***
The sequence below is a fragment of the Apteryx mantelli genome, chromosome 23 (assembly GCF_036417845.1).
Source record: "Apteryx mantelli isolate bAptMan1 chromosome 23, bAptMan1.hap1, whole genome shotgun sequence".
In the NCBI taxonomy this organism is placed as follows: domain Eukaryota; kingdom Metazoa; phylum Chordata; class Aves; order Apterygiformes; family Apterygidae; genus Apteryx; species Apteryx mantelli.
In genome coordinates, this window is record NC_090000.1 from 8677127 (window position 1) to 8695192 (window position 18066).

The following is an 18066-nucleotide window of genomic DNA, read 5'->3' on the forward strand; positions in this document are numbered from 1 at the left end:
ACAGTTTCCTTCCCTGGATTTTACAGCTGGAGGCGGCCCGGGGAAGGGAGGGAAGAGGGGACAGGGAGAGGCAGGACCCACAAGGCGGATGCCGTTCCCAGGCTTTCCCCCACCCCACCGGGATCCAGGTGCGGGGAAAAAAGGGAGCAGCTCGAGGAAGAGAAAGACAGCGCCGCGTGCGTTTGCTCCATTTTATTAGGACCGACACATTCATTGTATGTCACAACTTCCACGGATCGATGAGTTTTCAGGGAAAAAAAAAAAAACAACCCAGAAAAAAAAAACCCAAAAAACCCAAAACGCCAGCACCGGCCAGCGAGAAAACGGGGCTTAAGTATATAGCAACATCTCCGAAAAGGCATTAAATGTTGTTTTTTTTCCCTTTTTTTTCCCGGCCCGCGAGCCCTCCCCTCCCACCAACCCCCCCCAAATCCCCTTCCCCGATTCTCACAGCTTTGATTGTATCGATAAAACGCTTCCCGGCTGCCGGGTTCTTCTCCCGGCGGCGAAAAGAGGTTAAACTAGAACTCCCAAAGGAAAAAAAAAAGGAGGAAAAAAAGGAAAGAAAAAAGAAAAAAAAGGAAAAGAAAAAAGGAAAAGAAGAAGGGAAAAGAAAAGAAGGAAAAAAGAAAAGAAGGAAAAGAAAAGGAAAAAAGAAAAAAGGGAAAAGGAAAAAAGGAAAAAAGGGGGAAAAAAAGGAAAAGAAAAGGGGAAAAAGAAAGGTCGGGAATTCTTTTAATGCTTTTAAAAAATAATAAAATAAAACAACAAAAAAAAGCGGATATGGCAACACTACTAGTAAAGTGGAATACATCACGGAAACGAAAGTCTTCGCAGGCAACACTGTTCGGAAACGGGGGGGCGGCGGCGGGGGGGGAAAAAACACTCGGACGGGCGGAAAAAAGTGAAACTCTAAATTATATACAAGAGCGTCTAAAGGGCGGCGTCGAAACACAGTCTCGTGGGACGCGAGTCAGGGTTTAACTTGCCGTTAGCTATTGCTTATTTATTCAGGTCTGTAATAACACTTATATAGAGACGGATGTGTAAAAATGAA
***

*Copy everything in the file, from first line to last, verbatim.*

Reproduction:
The sequence below is a fragment of the Apteryx mantelli genome, chromosome 23 (assembly GCF_036417845.1).
Source record: "Apteryx mantelli isolate bAptMan1 chromosome 23, bAptMan1.hap1, whole genome shotgun sequence".
In the NCBI taxonomy this organism is placed as follows: domain Eukaryota; kingdom Metazoa; phylum Chordata; class Aves; order Apterygiformes; family Apterygidae; genus Apteryx; species Apteryx mantelli.
In genome coordinates, this window is record NC_090000.1 from 8677127 (window position 1) to 8695192 (window position 18066).

The following is an 18066-nucleotide window of genomic DNA, read 5'->3' on the forward strand; positions in this document are numbered from 1 at the left end:
ACAGTTTCCTTCCCTGGATTTTACAGCTGGAGGCGGCCCGGGGAAGGGAGGGAAGAGGGGACAGGGAGAGGCAGGACCCACAAGGCGGATGCCGTTCCCAGGCTTTCCCCCACCCCACCGGGATCCAGGTGCGGGGAAAAAAGGGAGCAGCTCGAGGAAGAGAAAGACAGCGCCGCGTGCGTTTGCTCCATTTTATTAGGACCGACACATTCATTGTATGTCACAACTTCCACGGATCGATGAGTTTTCAGGGAAAAAAAAAAAAACAACCCAGAAAAAAAAAACCCAAAAAACCCAAAACGCCAGCACCGGCCAGCGAGAAAACGGGGCTTAAGTATATAGCAACATCTCCGAAAAGGCATTAAATGTTGTTTTTTTTCCCTTTTTTTTCCCGGCCCGCGAGCCCTCCCCTCCCACCAACCCCCCCCAAATCCCCTTCCCCGATTCTCACAGCTTTGATTGTATCGATAAAACGCTTCCCGGCTGCCGGGTTCTTCTCCCGGCGGCGAAAAGAGGTTAAACTAGAACTCCCAAAGGAAAAAAAAAAGGAGGAAAAAAAGGAAAGAAAAAAGAAAAAAAAGGAAAAGAAAAAAGGAAAAGAAGAAGGGAAAAGAAAAGAAGGAAAAAAGAAAAGAAGGAAAAGAAAAGGAAAAAAGAAAAAAGGGAAAAGGAAAAAAGGAAAAAAGGGGGAAAAAAAGGAAAAGAAAAGGGGAAAAAGAAAGGTCGGGAATTCTTTTAATGCTTTTAAAAAATAATAAAATAAAACAACAAAAAAAAGCGGATATGGCAACACTACTAGTAAAGTGGAATACATCACGGAAACGAAAGTCTTCGCAGGCAACACTGTTCGGAAACGGGGGGGCGGCGGCGGGGGGGGAAAAAACACTCGGACGGGCGGAAAAAAGTGAAACTCTAAATTATATACAAGAGCGTCTAAAGGGCGGCGTCGAAACACAGTCTCGTGGGACGCGAGTCAGGGTTTAACTTGCCGTTAGCTATTGCTTATTTATTCAGGTCTGTAATAACACTTATATAGAGACGGATGTGTAAAAATGAA